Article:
Rashi quotes from Chazal that “eino hit’aso,” Korach’s eyes tricked him. He saw that one of his descendants would be Shmuel haNavi and thought that if he were wrong, surely such illustrious children would not come from his lineage. The word “tzitzis” comes from the root meaning to see, like the pasuk in Shir haShirim (2:9), “…meitzitz min hacharakim,” looking through the latticework. Seeing techeiles is supposed to remind a person to look away from the wrong things, “lo tasuru… acharei eineichem,” and learn to see through Torah eyes. Korach’s rejection of the mitzvah of tzitzis goes hand-in-hand with his not being able to see and interpret events properly.
But, as Rashi asks, Korach was a brilliant individual – how could he have failed to realize that his descendants’ greatness might be due to his children doing teshuvah and following their own path, not to his own merits or success?
The gemara (Brachos 10) tells us that Chizkiyahu did not want to have children because he saw the wicked Menasheh would come from him. Yishayahu haNavi told him that making calculations was not his job; Hashem just wanted him to do mitzvos, not worry about the eventual or ultimate outcome. The gemara (Sanhedrin 103) in fact tells us that Menasheh ended up doing teshuvah. Even though the midas hadin wanted to reject his repentance, even though the malachim did not want to carry his tefilos up to shamayim, Hashem created a tunnel for him right under his throne so that Menasheh’s repentance could be accepted. How come Chizkiyahu did not see that part of the story? The Imrei Emes explains that the midas hadin and the malachim logically were right – Menasheh did not deserve any more chances and there is no way his last minute return should have made a difference. Chizkiyahu was looking at the world based on those same rules of reason that the malachim were using. The chance of Menasheh’s teshuvah being accepted was the same as the chance of the sun has of not rising or my dropping a brick and it not falling – the world just doesn’t work that way. Teshuvah, however, transcends logic, transcends reason, transcends law. The world as it existed before Menasheh may not have worked that way, but Hashem can create a new tunnel that never existed before right up to his kisei hakavod and suddenly Menasheh is a new Menasheh as well.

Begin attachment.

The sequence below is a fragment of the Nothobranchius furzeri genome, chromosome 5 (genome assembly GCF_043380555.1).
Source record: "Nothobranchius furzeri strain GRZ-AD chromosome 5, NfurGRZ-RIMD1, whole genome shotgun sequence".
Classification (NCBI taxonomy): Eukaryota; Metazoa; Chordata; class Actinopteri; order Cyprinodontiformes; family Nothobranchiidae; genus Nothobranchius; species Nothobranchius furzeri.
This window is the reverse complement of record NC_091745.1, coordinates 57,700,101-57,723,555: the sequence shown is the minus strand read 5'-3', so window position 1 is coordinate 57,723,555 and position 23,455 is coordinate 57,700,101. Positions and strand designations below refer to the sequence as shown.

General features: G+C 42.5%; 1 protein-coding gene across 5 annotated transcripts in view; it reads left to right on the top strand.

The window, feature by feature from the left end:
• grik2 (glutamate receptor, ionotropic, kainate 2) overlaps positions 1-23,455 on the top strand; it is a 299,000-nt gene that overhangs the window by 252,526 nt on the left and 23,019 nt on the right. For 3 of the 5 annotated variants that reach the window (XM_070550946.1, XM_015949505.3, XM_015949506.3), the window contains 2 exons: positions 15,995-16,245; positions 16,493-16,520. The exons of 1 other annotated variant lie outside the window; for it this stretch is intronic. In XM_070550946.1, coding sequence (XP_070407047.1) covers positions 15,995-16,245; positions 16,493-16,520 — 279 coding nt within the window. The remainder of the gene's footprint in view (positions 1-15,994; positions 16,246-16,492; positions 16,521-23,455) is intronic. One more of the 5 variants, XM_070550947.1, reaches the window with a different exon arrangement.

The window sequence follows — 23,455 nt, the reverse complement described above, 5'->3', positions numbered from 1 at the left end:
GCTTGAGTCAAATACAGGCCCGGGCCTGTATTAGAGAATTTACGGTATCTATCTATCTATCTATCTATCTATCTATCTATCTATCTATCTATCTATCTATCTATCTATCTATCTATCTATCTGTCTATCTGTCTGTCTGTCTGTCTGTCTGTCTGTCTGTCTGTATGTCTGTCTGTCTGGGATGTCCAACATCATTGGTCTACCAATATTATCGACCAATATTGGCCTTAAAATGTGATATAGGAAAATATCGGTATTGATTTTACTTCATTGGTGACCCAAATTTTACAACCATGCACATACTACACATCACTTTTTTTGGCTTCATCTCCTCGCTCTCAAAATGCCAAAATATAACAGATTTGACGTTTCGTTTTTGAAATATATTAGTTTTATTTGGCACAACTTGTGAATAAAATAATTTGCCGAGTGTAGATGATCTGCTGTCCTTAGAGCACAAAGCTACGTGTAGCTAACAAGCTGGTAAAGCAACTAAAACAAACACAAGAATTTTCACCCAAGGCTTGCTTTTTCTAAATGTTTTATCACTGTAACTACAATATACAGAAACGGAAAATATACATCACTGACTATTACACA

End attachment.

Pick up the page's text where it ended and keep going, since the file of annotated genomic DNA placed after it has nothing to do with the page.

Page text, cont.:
“Im briya yivrah Hashem…” Moshe threatened Korach that Hashem was going to create a hole in the ground that had not existed since creation to swallow him up. Moshe was telling Korach that all his predictions and sevaros and reasoning was predicated on the laws of the universe as-is, like a machine that runs like clockwork from creation onward. But that’s not reality – G-d can change things in a moment and introduce a hole in creation that had never been there before. Korach couldn’t see that. He couldn’t see how his descendants’ could possibly do teshuvah and rise to greatness if he was really wrong and guilty of rebellion. It made no sense. And he was right – just as the malachim and midas hadin were right about Menasheh’s teshuvah as well. But just as Hashem can make a new briya of a hole that never before existed in creation in order to take down wrongdoers, so too he can make tunnels into shamayim that never existed before to welcome back those who truly wish to do teshuvah, as impossible and incredible as it may seem.